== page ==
A trust can be described as a relationship created at the direction of an individual, in which one or more persons or company(s) holds the individual’s property subject to certain duties to use and protect it for the benefit of others.
There are many different types of trusts and they often differ depending on their characteristics and purpose. The most common type of trusts include:
- constructive; and
Trusts are commonly used by business owners and families to:
- minimise tax;
- as a means of providing shared income for family members;
- to minimise the risk of creditors making a claim against your assets; and
- to place valuable assets out of the direct control of individuals at risk of making poor decisions that may affect a number of stakeholders involved.
Our trust Dispute Lawyers have considerable experience in resolving disputes relating to:
- variation and rectification of trusts and wills;
- trust structure and administration issues;
- trust formation and advice;
- removal and appointment of trustees and executors;
- will drafting and advising on administration of estates;
- actions by and against trustees;
- contested probates and disputes between beneficiaries after death;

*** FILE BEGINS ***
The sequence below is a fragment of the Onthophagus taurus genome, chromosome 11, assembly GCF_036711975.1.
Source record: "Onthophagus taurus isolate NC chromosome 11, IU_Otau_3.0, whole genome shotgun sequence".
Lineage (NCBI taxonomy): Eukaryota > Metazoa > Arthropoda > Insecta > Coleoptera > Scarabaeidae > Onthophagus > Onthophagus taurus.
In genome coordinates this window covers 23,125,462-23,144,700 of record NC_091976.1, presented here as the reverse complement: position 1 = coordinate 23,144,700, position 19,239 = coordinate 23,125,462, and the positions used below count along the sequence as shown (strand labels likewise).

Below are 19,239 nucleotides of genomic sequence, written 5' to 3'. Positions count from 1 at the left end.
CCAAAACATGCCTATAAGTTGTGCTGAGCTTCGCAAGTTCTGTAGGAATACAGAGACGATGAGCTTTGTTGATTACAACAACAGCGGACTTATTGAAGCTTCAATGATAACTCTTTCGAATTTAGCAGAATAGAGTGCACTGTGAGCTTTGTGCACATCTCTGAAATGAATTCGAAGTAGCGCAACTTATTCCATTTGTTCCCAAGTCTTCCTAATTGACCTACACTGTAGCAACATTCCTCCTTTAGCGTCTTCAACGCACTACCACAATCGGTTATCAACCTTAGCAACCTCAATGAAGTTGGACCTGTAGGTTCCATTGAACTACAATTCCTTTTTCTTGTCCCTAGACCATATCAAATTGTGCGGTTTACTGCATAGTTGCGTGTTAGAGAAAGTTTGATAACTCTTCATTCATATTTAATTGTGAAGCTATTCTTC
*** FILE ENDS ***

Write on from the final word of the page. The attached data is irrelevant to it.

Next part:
- charity formation, advice on administration and disputes;
- inheritance disputes, including applications under the Succession Act 1981;
- asset tracing and recovery;
- family disputes;
- advising beneficiaries and trustees on allegations of breach of trust; and
- conducting arbitrations of trust disputes.
Our team of experienced trust dispute litigation and dispute resolution lawyers and accredited mediators can help you institute proceedings to seek the orders you require in the event the matter can’t be resolved through negotiation and mediation.
We can also assist you with:
- drafting appropriate documentation to establish a trust;
- reviewing trusts to ensure they comply with financial and trust-related legal requirements;
- advice for your accountant to make suitable arrangements; and
- advice for structuring your trust in ways to minimise the chance of claims being made under family law or debt recovery proceedings.